Posts Tagged ‘Book’

Ken Wylie Named to MSI Board

24/03/2012

Mountain Spirit Institute names Ken Wylie to Board of Directors

Ken Wylie

Ken Wylie, a veteran certified mountain guide from Cochrane Alberta, Canada with years as an experiential educator and program manager at Canadian universities as well as Outward Bound Canada and the Outward Bound USA, has recently been named to the board of directors at Mountain Spirit Institute based in the U.S. and New Zealand.  In addition to helping guide the U.S. organization, Wylie has plans to launch a  Mountain Spirit Institute Canada where he will create mountain programs based on the mission statement. Mr. Wylie and founder Randall Richards along with fellow board members are in discussions about also collaborating on mountain programs in the U.S,  New Zealand and possibly the Alps.

Says Wylie, “I am drawn to Mountain Spirit Institute because of the organization’s vision. MSI has the vision for the 21st century in my estimation, and is what I have been searching for in my career.” Adds Wylie, “The mountains are an experience that can change people’s lives, but are more often than not just another consumable, another peak to check off the list. What people need now more than ever,  is to connect and MSI helps them do that.” (more…)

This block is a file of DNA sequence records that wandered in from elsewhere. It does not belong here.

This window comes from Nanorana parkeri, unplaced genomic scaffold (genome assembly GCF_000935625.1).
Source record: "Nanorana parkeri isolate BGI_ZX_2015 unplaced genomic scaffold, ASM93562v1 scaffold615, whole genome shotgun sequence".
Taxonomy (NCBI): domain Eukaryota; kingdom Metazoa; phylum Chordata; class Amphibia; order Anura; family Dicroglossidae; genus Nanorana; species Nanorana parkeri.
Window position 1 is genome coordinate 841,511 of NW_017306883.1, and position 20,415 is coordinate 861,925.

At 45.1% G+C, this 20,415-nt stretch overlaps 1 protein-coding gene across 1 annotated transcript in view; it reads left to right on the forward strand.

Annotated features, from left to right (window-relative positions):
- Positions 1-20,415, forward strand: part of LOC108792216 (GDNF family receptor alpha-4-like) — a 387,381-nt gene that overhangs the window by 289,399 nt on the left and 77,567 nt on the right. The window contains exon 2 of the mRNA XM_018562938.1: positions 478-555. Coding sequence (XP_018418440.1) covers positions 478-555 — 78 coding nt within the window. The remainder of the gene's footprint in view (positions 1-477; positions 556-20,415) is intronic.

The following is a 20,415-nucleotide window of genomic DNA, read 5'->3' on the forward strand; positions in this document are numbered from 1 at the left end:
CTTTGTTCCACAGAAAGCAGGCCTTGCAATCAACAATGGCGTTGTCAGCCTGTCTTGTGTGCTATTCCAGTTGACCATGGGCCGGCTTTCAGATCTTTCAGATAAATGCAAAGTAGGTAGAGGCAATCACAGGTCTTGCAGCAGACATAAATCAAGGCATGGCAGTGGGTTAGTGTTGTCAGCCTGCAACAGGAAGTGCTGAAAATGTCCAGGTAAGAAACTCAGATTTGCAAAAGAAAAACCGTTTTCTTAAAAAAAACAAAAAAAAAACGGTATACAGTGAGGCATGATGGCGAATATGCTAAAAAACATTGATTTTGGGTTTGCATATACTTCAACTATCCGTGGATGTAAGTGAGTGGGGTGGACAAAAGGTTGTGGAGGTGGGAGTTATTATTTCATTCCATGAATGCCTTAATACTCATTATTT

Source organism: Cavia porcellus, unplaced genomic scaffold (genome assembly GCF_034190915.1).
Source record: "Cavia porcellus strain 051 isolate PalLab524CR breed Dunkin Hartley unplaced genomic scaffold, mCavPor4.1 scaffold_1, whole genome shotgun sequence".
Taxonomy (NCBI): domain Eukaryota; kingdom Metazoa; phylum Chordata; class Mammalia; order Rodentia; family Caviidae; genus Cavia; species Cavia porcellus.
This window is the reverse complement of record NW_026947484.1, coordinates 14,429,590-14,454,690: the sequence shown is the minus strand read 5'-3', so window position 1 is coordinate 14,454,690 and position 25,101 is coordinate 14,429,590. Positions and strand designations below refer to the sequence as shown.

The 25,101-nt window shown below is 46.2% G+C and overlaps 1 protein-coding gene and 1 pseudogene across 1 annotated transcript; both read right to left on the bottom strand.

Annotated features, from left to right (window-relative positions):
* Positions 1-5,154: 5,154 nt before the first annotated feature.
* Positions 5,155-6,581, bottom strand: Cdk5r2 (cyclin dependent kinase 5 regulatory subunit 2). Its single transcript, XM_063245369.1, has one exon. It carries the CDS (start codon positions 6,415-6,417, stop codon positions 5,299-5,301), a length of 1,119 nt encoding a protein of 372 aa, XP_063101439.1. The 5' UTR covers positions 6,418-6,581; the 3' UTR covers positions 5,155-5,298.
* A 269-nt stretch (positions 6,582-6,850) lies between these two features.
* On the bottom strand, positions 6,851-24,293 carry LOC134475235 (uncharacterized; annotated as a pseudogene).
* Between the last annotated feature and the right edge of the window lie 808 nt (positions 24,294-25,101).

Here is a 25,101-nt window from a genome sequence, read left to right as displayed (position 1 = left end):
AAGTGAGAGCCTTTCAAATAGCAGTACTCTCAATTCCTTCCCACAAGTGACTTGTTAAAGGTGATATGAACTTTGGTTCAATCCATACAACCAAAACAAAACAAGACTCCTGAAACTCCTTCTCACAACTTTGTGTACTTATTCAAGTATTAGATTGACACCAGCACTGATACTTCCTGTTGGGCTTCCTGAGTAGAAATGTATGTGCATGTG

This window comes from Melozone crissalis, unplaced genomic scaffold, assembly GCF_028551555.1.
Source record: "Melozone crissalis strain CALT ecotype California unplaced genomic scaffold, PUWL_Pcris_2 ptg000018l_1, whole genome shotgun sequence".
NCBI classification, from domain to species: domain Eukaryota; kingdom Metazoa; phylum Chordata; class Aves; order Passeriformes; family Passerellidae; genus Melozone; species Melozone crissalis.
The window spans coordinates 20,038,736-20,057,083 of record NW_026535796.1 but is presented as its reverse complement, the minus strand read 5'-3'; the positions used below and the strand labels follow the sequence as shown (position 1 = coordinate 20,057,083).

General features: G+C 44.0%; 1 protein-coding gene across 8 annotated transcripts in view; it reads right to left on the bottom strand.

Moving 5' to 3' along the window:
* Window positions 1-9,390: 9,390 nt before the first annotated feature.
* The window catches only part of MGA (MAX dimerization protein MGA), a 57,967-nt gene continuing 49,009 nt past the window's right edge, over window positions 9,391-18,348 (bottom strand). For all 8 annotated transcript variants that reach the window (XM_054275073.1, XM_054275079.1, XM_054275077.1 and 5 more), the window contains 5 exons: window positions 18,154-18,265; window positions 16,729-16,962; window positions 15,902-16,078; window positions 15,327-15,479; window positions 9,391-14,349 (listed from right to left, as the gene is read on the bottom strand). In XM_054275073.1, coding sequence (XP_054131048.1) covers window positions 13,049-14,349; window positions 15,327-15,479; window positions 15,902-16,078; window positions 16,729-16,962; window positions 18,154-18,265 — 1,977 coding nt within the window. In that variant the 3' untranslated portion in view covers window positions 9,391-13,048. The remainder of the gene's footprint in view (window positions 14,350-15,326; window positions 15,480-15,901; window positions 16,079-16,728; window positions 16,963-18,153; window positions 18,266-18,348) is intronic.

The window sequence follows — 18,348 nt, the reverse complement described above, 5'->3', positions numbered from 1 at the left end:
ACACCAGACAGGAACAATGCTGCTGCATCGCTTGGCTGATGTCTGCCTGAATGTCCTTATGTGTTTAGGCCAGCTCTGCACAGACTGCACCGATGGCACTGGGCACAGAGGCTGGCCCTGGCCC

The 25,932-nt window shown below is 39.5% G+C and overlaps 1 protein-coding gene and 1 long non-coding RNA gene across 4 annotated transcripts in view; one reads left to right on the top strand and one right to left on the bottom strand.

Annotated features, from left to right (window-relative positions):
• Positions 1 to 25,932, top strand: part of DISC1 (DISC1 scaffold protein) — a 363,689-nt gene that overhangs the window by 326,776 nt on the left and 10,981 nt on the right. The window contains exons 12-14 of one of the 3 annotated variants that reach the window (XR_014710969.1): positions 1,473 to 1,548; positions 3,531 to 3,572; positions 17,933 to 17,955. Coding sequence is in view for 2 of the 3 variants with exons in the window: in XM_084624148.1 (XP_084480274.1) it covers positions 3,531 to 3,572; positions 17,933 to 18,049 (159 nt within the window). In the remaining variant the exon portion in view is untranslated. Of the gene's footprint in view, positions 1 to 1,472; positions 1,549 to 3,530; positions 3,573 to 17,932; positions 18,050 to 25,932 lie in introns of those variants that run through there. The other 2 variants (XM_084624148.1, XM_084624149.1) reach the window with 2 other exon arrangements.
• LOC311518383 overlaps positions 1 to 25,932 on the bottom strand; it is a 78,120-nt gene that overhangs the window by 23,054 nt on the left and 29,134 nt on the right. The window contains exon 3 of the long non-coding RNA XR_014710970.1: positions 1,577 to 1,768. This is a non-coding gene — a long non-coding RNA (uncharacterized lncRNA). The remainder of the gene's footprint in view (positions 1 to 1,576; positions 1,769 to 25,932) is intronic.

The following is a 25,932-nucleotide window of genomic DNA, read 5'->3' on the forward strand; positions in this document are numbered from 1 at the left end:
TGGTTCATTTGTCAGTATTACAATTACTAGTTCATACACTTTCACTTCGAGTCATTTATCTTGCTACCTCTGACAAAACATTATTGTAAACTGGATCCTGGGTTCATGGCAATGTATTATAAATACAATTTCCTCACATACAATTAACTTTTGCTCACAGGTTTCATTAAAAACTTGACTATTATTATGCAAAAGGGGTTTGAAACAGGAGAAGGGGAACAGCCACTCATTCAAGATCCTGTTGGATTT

The Stoic Male – Is it Time to Move On?

06/01/2012

Cultural shackles?

I’m in the middle of a book called A Man’s Country? The image of the Pakeha Male by Jock Phillips. It’s a well-known fact that the New Zealand male, and Aussie as well, has a “She’ll be right” attitude. All is well and good, but what happens when things go wrong, or life events happen that one didn’t plan for, doesn’t want and has no intention of participating in. Is “opening up” an idea who’s time has come?

A Man’s Country? From the back cover:
” A rugged practical bloke – fixes anything, strong and touch, keeps his emotions to himself, usually scornful of women. Yet at heart a decent bloke, loyal to his mates, provides well for the wife and kids…
Few Pakeha (white) men grow up in New Zealand without a strong sense of the Kiwi bloke they are expected to become. Jock Phillips’ book is a penetrating, provocative history of that stereotype.
Where did that stereotype come from? How has it changed? What truths does it hide? At what costs? The book begins with the Pakeha colonial society of the nineteenth century – the absence of women, the harsh physical conditions, the growth of an exclusively male ethic. It then examines in detail the image of the Pakeha male, as booze, as rugby player, as soldier, as family man, in the 1980’s, says Phillips, the stereotype has been well and truly exposed as a role model. We now know the costs we have paid as both men and women.  After reading this book, no New Zealand man will quite be the same.
Published by Penguin
For another take, see my post on the movie The Men’s Group